The bad news is that no matter how thoroughly you study your DDC contract, you are almost always doomed to face the hidden costs of outsourcing and pay overheads. But the good news is that there is a much healthier alternative – a Client Own Team model. It is an innovative business model that 100% shapes the hallmarks of Outsourcing 2.0 – the next stage of outsourcing maturity characterized by agility, flexibility, innovation and sustainability. Unlike DDC, in which the client has to rely on the vendor’s project management, retention strategy and honesty, Own Team model allows the client to have 100% managerial control of every tiniest detail related to the own outsourced project. Within this model it is the client, not the vendor, who hires people to complete its project, sets up each team member’s compensation and benefits, creates its own retention/promotion/training strategies and works directly with the team avoiding any project management from the vendor’s side. In short, it is equivalent to running own IT department, but for a much lower price and with no administrative headache, as it is the vendor’s duty to provide the client with appropriate office space and other necessary resources for successful project completion. The client’s own team can work independently from the vendor’s IT infrastructure, i.e. it can have its own room and room access system, its own dedicated server or remote access to client’s corporate server in the home country and own outsourcing management to keep the knowledge in-house, avoid misunderstanding and better protect corporate data privacy. The model also allows clients to properly evaluate each outsourced team member’s contribution to the project, replace developers with better specialists and reduce/eliminate staff turnover by different creative incentives.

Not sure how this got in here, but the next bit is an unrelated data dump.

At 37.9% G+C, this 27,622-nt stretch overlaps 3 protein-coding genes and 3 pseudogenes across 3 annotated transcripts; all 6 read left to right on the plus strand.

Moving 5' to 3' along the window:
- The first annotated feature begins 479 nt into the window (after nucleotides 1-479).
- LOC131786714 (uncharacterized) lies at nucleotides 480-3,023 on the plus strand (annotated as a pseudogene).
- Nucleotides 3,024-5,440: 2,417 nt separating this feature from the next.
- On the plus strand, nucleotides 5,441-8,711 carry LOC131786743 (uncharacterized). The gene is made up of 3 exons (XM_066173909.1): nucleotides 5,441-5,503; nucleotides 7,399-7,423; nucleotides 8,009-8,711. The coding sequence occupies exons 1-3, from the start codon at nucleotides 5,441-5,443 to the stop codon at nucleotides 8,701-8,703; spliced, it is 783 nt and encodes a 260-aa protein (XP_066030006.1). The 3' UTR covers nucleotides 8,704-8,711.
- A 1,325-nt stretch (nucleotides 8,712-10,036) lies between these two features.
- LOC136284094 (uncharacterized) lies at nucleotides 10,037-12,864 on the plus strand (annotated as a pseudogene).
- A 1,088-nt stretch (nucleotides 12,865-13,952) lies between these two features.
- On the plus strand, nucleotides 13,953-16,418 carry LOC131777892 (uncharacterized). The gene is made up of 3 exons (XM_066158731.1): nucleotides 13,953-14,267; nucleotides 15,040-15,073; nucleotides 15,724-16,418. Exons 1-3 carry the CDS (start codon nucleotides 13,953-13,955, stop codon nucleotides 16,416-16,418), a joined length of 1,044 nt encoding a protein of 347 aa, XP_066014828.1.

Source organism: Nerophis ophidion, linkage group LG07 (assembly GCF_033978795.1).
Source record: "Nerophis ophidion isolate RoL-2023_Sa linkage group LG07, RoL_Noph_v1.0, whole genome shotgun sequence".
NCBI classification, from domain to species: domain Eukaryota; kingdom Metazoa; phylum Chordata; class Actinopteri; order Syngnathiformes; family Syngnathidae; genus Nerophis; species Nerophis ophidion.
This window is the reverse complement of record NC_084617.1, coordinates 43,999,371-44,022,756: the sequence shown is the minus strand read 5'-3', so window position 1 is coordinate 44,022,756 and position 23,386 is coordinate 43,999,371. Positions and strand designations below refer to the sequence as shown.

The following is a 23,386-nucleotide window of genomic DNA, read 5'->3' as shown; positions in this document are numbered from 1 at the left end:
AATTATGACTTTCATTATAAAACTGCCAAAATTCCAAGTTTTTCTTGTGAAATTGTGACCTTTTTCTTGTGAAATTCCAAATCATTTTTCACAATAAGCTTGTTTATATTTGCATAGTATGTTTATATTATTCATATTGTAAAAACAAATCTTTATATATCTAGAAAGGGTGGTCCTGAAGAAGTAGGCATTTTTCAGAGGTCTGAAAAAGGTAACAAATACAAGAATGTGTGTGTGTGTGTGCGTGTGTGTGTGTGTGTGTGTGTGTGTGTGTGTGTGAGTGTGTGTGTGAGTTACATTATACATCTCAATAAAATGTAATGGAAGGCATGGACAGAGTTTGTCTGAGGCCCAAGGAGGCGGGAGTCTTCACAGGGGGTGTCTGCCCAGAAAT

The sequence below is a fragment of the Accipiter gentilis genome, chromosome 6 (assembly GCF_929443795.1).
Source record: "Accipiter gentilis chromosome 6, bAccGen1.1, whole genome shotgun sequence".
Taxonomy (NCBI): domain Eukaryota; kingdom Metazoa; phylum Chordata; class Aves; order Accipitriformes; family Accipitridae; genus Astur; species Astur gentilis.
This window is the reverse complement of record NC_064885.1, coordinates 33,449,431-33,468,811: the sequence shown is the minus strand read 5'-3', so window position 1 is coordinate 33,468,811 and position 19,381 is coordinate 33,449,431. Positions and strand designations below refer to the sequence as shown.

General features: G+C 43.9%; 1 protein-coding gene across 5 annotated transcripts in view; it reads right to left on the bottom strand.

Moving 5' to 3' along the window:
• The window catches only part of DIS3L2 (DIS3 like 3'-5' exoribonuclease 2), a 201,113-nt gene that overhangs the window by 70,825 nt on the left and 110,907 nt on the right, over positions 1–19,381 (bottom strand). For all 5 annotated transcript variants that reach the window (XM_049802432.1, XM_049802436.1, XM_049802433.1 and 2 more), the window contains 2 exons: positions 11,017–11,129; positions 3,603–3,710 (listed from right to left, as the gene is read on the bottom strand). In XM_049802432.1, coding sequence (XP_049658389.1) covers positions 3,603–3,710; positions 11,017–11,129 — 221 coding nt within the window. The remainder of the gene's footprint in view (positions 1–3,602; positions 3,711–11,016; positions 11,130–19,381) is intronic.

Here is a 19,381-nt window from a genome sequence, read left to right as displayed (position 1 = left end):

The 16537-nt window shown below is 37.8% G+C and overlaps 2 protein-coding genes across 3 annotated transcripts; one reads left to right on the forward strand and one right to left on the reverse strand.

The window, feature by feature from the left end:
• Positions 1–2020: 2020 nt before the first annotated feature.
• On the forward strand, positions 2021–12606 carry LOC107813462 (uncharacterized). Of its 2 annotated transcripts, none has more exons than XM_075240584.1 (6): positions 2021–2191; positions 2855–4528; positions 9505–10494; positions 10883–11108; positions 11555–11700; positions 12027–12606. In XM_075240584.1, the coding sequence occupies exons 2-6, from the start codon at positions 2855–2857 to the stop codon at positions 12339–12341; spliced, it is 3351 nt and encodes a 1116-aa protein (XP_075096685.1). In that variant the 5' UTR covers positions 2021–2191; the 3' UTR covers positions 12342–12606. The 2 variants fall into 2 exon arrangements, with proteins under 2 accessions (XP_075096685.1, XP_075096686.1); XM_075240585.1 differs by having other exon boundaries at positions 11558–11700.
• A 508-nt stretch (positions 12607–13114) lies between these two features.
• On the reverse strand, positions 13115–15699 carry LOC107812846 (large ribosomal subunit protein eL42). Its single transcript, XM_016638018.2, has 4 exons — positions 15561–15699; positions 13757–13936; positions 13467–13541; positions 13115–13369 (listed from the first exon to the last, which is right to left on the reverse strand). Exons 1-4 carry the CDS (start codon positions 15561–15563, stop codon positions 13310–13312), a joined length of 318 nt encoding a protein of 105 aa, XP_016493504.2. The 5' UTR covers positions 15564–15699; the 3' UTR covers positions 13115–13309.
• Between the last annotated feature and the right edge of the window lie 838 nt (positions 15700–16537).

But the greatest advantages of the Own Team model are focus on long-term outsourcing relationships and pricing transparency, as the client company normally pays a fixed price comprised of each member’s salary on the outsourced team and vendor’s service fee. My raw calculations show that managing own outsourced team in a low-cost Eastern European country like Ukraine would cost a Western European client from EUR 1,800 to EUR 2,700 per person per month depending on developer’s seniority, technologies used and location (this cost includes infrastructure, tax, all social benefits, salary and vendor’s profit). And this price will remain flat all the way in the project. In DDC model managing the same team would cost the same, but the price may vary from month to month due to attrition management and extra bug/error fixing because of vendor’s project management failures etc and the overall long-term savings from the outsourced development will be much fewer than in Own Team model.
Considering today’s stringent intellectual property (IP) protection concerns and high staff turnover rates, Client Own Team model seems to be the best solution to these and other challenges. However, this model works best with nearshore outsourcing, as it requires very frequent trips from client to vendor and the shorter the distance between the client and its outsourced team, the more effective the communication with the own team and the lower the travel costs. Another huge BUT of this model is that the client company should be overly selective in its choice of the own project management and outsourcing partner, as partnership with an inexperienced manager and/or vendor can ruin the relationship in a split second and lead to the entire project failure. But believe me – once you take time and thoroughly evaluate each prospective vendor’s Own Team model capability and projects portfolio, ask competent consultants and peer companies for references and make the right decision, the game will be worth the candle!
Author: Viktor Bogdanov, IT Sourcing Europe